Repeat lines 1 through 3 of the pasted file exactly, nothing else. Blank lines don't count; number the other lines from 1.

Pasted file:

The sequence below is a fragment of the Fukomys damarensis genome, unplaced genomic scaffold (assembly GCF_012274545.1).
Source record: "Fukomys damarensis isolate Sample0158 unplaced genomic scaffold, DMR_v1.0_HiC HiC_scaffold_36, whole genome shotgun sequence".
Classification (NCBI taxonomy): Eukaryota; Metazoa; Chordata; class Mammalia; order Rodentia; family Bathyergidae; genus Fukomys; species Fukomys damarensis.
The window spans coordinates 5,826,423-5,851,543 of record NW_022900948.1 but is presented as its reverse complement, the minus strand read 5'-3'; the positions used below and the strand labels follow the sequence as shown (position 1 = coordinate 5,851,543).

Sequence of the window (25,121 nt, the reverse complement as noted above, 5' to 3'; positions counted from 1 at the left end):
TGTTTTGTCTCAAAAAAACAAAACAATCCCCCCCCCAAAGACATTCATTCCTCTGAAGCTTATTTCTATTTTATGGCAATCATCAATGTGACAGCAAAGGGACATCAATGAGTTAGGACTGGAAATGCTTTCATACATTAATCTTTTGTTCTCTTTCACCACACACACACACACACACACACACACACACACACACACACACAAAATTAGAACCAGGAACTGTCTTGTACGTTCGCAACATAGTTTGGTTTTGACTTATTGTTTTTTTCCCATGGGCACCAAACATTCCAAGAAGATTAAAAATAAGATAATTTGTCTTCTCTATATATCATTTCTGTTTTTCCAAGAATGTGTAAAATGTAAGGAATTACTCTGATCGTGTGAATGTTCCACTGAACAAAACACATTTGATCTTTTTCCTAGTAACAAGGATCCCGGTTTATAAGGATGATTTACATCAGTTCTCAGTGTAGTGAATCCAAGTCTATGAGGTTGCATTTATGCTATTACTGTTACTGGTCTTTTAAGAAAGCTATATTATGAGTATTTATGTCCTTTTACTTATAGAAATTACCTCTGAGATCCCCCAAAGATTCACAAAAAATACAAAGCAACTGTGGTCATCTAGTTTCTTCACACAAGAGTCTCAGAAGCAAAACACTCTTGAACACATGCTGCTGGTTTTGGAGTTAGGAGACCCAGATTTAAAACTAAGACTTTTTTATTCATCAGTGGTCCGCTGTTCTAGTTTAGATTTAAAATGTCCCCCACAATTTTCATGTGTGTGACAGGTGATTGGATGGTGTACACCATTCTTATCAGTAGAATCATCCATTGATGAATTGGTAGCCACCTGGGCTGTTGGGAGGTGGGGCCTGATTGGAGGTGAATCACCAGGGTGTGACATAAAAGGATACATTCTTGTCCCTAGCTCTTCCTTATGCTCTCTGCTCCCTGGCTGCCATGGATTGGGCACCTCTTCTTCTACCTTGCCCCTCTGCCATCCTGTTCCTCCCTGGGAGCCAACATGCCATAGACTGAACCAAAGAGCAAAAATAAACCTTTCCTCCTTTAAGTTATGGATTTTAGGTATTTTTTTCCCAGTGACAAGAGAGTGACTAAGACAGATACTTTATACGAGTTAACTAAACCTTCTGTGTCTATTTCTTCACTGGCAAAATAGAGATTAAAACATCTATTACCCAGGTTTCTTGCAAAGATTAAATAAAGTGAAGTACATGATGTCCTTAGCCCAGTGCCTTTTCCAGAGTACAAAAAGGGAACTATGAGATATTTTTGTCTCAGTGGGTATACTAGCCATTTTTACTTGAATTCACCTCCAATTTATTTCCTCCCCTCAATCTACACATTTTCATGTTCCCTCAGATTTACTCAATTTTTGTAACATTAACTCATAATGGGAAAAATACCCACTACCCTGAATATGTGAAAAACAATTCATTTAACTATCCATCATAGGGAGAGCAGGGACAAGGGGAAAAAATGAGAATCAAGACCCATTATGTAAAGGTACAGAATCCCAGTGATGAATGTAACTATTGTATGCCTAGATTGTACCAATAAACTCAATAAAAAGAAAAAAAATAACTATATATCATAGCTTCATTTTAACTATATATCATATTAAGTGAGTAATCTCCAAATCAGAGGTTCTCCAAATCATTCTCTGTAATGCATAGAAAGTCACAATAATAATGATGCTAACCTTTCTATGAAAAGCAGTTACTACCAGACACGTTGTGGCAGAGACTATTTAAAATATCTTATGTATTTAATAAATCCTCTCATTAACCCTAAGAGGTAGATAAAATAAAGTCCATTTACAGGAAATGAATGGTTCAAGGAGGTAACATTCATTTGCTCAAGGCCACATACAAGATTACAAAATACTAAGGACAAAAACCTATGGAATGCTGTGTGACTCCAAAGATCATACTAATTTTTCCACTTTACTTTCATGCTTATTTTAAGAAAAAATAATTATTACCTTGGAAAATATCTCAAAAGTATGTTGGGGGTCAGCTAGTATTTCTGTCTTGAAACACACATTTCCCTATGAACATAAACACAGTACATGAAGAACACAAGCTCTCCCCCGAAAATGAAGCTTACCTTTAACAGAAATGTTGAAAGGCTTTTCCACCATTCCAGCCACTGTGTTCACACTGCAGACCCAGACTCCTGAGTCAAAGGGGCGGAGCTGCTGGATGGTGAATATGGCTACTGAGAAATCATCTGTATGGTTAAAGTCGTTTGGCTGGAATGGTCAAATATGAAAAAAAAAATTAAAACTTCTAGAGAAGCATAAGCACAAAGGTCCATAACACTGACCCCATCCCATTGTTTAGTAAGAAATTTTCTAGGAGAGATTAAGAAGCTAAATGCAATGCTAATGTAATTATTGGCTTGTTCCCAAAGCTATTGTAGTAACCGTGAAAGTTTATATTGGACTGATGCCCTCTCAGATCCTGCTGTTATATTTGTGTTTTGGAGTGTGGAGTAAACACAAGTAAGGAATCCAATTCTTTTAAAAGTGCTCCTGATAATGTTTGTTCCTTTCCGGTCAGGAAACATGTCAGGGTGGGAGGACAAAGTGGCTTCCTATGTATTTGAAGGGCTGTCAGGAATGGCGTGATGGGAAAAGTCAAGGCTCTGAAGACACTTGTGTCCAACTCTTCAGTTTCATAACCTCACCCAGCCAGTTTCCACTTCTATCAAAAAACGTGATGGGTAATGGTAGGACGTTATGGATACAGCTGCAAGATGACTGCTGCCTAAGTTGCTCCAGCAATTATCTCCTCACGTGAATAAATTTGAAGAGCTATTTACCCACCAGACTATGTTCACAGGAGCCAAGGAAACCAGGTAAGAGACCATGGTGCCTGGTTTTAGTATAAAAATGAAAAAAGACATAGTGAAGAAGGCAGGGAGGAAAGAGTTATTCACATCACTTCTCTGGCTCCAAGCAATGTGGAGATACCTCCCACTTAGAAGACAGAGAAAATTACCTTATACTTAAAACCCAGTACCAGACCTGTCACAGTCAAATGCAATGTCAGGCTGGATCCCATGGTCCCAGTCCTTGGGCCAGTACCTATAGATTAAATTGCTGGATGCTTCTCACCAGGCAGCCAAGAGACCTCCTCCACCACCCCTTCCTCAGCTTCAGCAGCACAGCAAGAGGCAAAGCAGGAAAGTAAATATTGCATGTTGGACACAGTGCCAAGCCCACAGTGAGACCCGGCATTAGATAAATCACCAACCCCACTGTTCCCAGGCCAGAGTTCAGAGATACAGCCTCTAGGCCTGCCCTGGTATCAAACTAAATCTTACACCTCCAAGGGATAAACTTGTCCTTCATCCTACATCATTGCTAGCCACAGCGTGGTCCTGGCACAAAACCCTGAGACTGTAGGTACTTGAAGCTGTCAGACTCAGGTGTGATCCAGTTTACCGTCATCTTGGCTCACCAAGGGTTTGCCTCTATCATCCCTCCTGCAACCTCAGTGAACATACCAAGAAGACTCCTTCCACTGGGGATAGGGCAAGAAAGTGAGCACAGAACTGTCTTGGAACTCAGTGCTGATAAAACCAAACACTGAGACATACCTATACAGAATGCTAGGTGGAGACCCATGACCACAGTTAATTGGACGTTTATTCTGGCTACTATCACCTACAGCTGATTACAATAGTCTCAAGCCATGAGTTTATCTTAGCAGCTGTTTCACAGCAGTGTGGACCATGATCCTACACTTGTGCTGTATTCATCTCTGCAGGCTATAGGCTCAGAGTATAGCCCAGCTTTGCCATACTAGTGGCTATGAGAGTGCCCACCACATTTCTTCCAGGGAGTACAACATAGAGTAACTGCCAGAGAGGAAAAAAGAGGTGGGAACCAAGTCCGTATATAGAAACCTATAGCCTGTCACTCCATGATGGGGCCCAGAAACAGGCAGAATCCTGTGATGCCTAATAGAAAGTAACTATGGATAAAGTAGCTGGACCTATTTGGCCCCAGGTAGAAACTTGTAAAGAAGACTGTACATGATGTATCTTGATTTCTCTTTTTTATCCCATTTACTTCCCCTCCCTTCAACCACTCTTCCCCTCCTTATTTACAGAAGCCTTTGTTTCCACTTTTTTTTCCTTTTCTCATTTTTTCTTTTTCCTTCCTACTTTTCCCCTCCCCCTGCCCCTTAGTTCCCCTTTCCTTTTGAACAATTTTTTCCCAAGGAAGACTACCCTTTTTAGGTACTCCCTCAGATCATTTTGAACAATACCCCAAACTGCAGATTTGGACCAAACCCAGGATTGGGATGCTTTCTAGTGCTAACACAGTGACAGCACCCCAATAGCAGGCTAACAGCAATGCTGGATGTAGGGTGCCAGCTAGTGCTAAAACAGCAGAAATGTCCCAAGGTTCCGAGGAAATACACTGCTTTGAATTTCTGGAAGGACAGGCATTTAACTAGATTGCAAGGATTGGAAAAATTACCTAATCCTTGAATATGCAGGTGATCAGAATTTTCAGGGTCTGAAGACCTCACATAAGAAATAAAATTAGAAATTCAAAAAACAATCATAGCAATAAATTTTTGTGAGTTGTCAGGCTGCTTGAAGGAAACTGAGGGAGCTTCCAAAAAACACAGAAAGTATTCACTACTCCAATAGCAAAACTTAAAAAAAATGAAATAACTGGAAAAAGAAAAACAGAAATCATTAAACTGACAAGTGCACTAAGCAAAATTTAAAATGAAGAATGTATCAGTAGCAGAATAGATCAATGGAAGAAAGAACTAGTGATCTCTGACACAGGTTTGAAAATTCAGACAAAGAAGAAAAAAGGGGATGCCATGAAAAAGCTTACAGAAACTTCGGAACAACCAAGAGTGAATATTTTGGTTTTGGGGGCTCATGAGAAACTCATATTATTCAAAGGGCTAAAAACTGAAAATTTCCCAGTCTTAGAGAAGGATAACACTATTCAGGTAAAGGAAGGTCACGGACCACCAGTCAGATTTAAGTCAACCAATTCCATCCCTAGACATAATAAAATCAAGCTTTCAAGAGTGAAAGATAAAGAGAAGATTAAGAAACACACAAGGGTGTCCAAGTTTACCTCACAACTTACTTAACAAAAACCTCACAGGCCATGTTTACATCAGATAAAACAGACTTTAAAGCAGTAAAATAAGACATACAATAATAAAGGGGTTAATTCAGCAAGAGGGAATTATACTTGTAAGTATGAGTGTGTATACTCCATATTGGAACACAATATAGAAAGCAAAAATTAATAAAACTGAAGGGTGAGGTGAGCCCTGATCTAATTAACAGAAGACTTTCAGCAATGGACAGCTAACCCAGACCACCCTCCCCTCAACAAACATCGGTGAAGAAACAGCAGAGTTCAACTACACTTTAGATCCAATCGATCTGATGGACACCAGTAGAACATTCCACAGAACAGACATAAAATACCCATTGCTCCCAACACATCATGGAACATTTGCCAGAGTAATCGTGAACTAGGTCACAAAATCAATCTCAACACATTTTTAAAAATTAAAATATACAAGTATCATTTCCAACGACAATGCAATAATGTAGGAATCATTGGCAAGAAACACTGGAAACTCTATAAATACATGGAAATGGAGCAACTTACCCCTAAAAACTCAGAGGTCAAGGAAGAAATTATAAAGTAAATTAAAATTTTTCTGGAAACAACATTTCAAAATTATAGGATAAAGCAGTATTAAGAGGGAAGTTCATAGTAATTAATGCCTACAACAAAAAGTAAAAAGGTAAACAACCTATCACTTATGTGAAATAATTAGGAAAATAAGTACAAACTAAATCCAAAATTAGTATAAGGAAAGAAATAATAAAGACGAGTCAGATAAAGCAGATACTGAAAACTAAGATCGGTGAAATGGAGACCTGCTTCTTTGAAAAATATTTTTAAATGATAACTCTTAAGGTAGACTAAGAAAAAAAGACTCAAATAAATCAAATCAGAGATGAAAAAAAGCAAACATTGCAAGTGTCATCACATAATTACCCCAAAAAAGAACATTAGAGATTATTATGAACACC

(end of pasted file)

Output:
The sequence below is a fragment of the Fukomys damarensis genome, unplaced genomic scaffold (assembly GCF_012274545.1).
Source record: "Fukomys damarensis isolate Sample0158 unplaced genomic scaffold, DMR_v1.0_HiC HiC_scaffold_36, whole genome shotgun sequence".
Classification (NCBI taxonomy): Eukaryota; Metazoa; Chordata; class Mammalia; order Rodentia; family Bathyergidae; genus Fukomys; species Fukomys damarensis.